Discussion: Sour Grapes and Use it or Lose It

From Joe Pater (pater@linguist.umass.edu)

I’d like to ask whether anyone knows of examples of two apparently unattested phonological patterns, and also raise the issue of what their unattestedness means for accounts of unbounded feature spreading.

The better-known of the two is the Sour Grapes pattern, a gap brought to our attention by Eric Bakovic, John McCarthy and Colin Wilson. It has the following description: spread a feature unboundedly, unless there is a blocking segment in the potential span, in which case don’t spread at all. I had never seen a case like this, until I read Adam Jardine’s recent paper which points to Bickmore and Kula’s work on Copperbelt Bemba, which seems to display a Sour Grapes effect (in tonal spreading).

The less well known gap is what Kevin Mullin and I are calling the “Use it or Lose it” pattern: spread a marked feature if there is an available target, but if there is not, delink it. Spreading into a licensing position for a marked feature, like a stressed syllable, is attested at least for some features and some positions, and so are the related neutralization patterns (see Rachel Walker’s book), but the pattern we’re pointing to doesn’t require that the target position for spreading be a licensing position. Kevin and Colin Wilson seemed to have independently noticed that this pattern is generated by McCarthy’s (2011) Share account when a markedness constraint is included in the constraint set. We talk about the pattern, and propose a means of avoiding it, in this handout from MFM 2015.

Assuming that these two gaps are real, for at least non-tonal features, they seem to point in different directions for our understanding of harmony, at least in OT. Sour Grapes seems to indicate that there needs to be a positive benefit for each instance of spreading. Use it or Lose it seems to indicate that this benefit cannot override a compulsion to delete a marked feature (as Kevin and I note, it seems to be a general problem for positive spreading constraints, including also Align and reward-assigning Spread). Our solution is to make the choice to parse a feature the first step in spreading it, but I’m sure there are other ways of getting a system that simultaneously avoids both kinds of overgeneration (Wilson suggests that Targeted Constraints can do the job, for instance).

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One comment on “Discussion: Sour Grapes and Use it or Lose It
  1. Adam McCollum says:

    For “use it or lose it”, you should look at Hyman’s 1998 paper on height harmony in Yaka. If Yaka is like other progressive height harmony patterns in Bantu, then Yaka shows evidence for sour grapes. Hyman argues against this position, claiming that harmony is regressive in Yaka. One result of this is that final /e/ is raised to [i] if it cannot spread it’s [-high] feature, which looks like “use it or lose it.” It’s interesting to consider the effect of one’s analytical choices on pathological predictions here.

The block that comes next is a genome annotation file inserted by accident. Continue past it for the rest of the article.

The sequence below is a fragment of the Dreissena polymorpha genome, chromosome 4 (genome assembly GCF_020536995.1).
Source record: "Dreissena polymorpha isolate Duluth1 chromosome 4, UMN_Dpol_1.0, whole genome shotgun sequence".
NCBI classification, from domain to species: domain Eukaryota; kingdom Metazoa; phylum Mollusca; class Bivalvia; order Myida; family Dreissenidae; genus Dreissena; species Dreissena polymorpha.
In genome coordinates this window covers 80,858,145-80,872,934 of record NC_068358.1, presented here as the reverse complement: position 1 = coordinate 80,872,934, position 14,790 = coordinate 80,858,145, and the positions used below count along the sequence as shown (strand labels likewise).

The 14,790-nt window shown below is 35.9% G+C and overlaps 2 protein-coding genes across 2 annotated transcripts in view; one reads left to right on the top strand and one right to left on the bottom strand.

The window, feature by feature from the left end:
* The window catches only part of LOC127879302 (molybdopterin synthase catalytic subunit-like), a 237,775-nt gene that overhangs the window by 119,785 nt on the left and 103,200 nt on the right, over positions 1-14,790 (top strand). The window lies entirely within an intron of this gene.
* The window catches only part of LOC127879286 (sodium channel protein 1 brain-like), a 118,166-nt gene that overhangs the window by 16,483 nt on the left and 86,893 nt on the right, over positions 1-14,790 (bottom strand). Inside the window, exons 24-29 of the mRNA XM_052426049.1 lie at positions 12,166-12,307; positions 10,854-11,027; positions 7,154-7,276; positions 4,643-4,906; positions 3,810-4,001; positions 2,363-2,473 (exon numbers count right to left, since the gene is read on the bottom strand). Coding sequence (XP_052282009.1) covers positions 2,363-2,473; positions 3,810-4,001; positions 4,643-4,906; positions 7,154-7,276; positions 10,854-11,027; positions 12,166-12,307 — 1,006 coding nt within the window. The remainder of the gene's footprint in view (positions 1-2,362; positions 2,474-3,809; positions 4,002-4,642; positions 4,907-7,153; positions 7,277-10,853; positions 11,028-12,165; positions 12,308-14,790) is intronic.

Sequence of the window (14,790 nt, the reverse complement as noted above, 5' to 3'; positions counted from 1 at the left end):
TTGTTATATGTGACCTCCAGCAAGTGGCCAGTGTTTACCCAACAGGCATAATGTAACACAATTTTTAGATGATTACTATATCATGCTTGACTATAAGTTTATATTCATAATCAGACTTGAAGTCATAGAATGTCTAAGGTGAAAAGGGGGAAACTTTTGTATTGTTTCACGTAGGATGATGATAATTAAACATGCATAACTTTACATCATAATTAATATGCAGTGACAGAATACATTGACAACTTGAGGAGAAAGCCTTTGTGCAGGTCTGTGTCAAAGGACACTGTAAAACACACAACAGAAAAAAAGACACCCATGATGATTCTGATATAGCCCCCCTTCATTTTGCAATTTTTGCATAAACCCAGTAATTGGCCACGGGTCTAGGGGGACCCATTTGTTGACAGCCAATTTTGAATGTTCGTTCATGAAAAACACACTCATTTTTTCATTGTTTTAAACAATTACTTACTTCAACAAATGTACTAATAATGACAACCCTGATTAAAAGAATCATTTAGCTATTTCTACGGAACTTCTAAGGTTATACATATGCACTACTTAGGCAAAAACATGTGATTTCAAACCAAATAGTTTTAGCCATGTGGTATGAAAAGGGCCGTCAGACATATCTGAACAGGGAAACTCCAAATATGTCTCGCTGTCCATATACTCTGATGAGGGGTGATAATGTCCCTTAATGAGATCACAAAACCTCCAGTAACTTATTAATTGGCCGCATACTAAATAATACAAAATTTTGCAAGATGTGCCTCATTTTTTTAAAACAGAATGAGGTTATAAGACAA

Second, there are two Ghana-Togo Mountain languages of southeastern Ghana that show what looks like “sour grapes.” One of them is Tafi, and is described in Bobuafor (2013). Bobuafor does not address the issue, but it is clear that when first person pronominal prefixes co-occur with [-high] prefixes, that leftward [+ATR] spreading from the root is blocked. This harmony is blocked regardless of what intervenes between the conditional blockers and the [+ATR] root. To save you a little time searching through her description, consider the following examples (tone has been omitted). [+hi] subject prefixes regularly alternate for ATR, as in (1).

    (1) a. i-di-bhui ‘1S-NEG2-cut’ (p. 330)
    b. ɪ-dɪ-tsɔ ‘1S-NEG2-do.early’ (p. 341)

    In (2), we see that FUT also regularly alternates for ATR.

    (2) a. e-be-dzu ‘3S-FUT-put-down’ (p. 380)
    b. a-ba-kɔ ‘3S-FUT-give’ (p. 376)

    However, when a [+hi] subject prefix and a [-hi] TAM prefix, like FUT, co-occur, [+ATR] does not spread leftward from the root.

    (3) a. ɪ-ba-dzu ‘1S-FUT-build’ (p. 89)
    b. lɪ-ba-zi ‘3S.DEP-FUT-be’ (p. 264)
    c. kɪ-ba-dzi ‘3S-FUT-become’ (p. 273)
    d. kɪ-vla-bhui ‘3S-again-cut’ (p. 346)

    Note that we can’t call [-hi] vowels blockers because [-hi] regularly undergoes and spreads [+ATR] to other vowels, even to [+hi] vowels, so long as they aren’t subject pronominals. Look at (4) to see that cross-height harmony is readily attested in the language.

    (4) a. e-ti-be-teŋu ‘3S-NEG1-FUT-can’ (p. 229)
    b. e-ti-be-bi ‘3S-NEG1-FUT-be.cooked’ (p. 280)

    There is one instance in Bobuafor’s grammar with partial spreading, rather than the failed spreading we see in the examples above, which is shown in (5).

    (5) ɪ-ka-vle-hu ‘1S-PERSIST-again-hit’

    I think there is more going on in the language, but from these examples, as well as from a larger collection of data from neighboring Tutrugbu that James Essegbey and I are working on, there is something akin to sour grapes in these two languages.

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